Lethal factor antibodies contribute to lethal toxin neutralization in recipients of anthrax vaccine precipitated

Eric K. Dumas, Lori Garman, Hannah Cuthbertson, Sue Charlton, Bassam Hallis, Renata J.M. Engler, Shyamal Choudhari, William D. Picking, Judith A. James, A. Darise Farris*

*Corresponding author for this work

Research output: Contribution to journalArticlepeer-review

12 Citations (Scopus)

Abstract

A major difference between two currently licensed anthrax vaccines is presence (United Kingdom Anthrax Vaccine Precipitated, AVP) or absence (United States Anthrax Vaccine Adsorbed, AVA) of quantifiable amounts of the Lethal Toxin (LT) component Lethal Factor (LF). The primary immunogen in both vaccine formulations is Protective Antigen (PA), and LT-neutralizing antibodies directed to PA are an accepted correlate of vaccine efficacy; however, vaccination studies in animal models have demonstrated that LF antibodies can be protective. In this report we compared humoral immune responses in cohorts of AVP (n = 39) and AVA recipients (n = 78) matched 1:2 for number of vaccinations and time post-vaccination, and evaluated whether the LF response contributes to LT neutralization in human recipients of AVP. PA response rates (≥95%) and PA IgG concentrations were similar in both groups; however, AVP recipients exhibited higher LT neutralization ED50 values (AVP: 1464.0 ± 214.7, AVA: 544.9 ± 83.2, p < 0.0001) and had higher rates of LF IgG positivity (95%) compared to matched AVA vaccinees (1%). Multiple regression analysis revealed that LF IgG makes an independent and additive contribution to the LT neutralization response in the AVP group. Affinity purified LF antibodies from two independent AVP recipients neutralized LT and bound to LF Domain 1, confirming contribution of LF antibodies to LT neutralization. This study documents the benefit of including an LF component to PA-based anthrax vaccines.

Original languageEnglish
Pages (from-to)3416-3422
Number of pages7
JournalVaccine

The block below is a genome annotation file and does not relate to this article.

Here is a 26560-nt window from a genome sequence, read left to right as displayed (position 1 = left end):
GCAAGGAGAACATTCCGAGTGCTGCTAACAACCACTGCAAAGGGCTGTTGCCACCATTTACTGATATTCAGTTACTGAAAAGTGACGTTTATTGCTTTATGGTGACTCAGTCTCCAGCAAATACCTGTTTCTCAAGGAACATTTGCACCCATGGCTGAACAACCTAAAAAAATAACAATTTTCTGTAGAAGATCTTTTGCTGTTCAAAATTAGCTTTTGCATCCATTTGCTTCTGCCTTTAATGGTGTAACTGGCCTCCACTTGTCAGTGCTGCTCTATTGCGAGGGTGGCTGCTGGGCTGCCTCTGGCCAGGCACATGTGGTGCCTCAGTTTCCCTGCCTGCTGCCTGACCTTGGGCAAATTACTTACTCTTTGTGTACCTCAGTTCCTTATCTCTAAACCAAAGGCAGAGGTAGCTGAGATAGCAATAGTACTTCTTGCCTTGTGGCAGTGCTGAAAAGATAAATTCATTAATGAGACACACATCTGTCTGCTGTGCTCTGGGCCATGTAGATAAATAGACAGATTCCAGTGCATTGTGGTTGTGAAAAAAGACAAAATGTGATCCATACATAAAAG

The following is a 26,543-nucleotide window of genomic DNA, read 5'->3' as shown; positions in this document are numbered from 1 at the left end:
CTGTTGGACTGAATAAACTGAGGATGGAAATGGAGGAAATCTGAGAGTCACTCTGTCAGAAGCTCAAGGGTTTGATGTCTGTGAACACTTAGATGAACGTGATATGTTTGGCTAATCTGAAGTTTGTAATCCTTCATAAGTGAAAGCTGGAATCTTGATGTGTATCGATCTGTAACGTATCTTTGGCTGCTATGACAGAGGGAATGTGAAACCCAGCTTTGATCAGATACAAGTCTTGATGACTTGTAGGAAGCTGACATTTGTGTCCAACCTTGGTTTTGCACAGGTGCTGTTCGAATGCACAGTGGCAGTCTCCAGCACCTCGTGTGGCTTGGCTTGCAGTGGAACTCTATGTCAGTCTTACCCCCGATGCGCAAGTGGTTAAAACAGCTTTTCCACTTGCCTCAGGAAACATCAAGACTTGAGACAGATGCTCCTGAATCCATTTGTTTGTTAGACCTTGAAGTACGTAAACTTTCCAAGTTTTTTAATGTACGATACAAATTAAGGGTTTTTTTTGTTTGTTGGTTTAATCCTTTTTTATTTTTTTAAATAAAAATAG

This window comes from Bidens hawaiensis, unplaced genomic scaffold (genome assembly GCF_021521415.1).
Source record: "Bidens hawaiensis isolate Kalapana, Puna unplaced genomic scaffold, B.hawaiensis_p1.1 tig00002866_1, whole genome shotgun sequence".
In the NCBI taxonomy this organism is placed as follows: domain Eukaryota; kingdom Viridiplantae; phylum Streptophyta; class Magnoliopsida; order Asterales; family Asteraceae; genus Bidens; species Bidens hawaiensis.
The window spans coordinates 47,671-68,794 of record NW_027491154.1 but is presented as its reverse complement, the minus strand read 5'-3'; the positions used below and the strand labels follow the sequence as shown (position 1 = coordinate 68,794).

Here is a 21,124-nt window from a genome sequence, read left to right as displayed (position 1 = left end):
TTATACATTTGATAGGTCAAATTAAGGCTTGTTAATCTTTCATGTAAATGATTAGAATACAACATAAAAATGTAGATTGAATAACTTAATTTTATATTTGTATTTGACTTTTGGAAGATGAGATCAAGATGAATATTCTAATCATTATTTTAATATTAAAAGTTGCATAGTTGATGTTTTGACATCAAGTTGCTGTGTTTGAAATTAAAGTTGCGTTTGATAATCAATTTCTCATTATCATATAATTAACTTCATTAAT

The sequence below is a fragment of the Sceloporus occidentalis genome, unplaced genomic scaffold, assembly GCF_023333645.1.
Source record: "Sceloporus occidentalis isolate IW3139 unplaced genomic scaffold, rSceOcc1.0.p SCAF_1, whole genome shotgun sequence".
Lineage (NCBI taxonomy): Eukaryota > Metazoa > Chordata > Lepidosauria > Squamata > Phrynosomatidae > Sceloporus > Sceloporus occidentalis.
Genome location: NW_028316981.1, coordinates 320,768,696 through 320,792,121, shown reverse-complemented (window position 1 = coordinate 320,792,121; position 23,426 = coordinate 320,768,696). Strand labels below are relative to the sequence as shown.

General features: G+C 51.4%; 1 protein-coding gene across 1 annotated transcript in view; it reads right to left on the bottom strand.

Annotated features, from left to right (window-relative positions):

Volume35
Issue number26
DOIs
Publication statusPublished - 8 Jun 2017

Bibliographical note

Funding Information:
The authors are grateful to the Walter Reed National Military Medical Center Immunization Healthcare Branch Vaccine Safety and Evaluation Section (formerly Walter Reed Army Medical Center Vaccine Healthcare Centers Network/Allergy-Immunology Research Team), the Fort Bragg Immunization Healthcare Branch Regional Vaccine Safety Hub Research Team, all of the study participants, J. Donald Capra for scientific input, Timothy Gross for assistance with affinity columns, Hua Chen for statistical analysis, Wendy Picking for overseeing production of LF fragments, Krista Bean for subject matching, as well as Rebecca Sparks, Philip Cox, Zijian Pan, Lance Pate, Clayton Nelson, Linda Ash, Aaron Guthridge, Thanh Nguyen, Wendy Klein, and Timothy Gross for technical assistance. The authors also thank Rachel Smith for production of figures and Louise Williamson for clerical assistance. This work was supported by the National Institutes of Health (NIH) [grant numbers 2U19 AI062629, P30 GM103510, U54 GM104938 and T32 AI007633] and by the OMRF J. Donald and Patricia Capra Fellowship and the OMRF Lou C. Kerr Chair in Biomedical Research. The opinions and assertions contained herein are private views of the authors and are not to be construed as official or as reflecting the views of Public Health England, the Department of Defense, Department of the Army, NIH, or other government agencies.

Publisher Copyright:
© 2017 Elsevier Ltd

Keywords

  • Anthrax
  • Anthrax vaccine adsorbed
  • Anthrax vaccine precipitated
  • Bacillus anthracis
  • Lethal factor
  • Lethal toxin
  • Neutralization
  • Protective antigen

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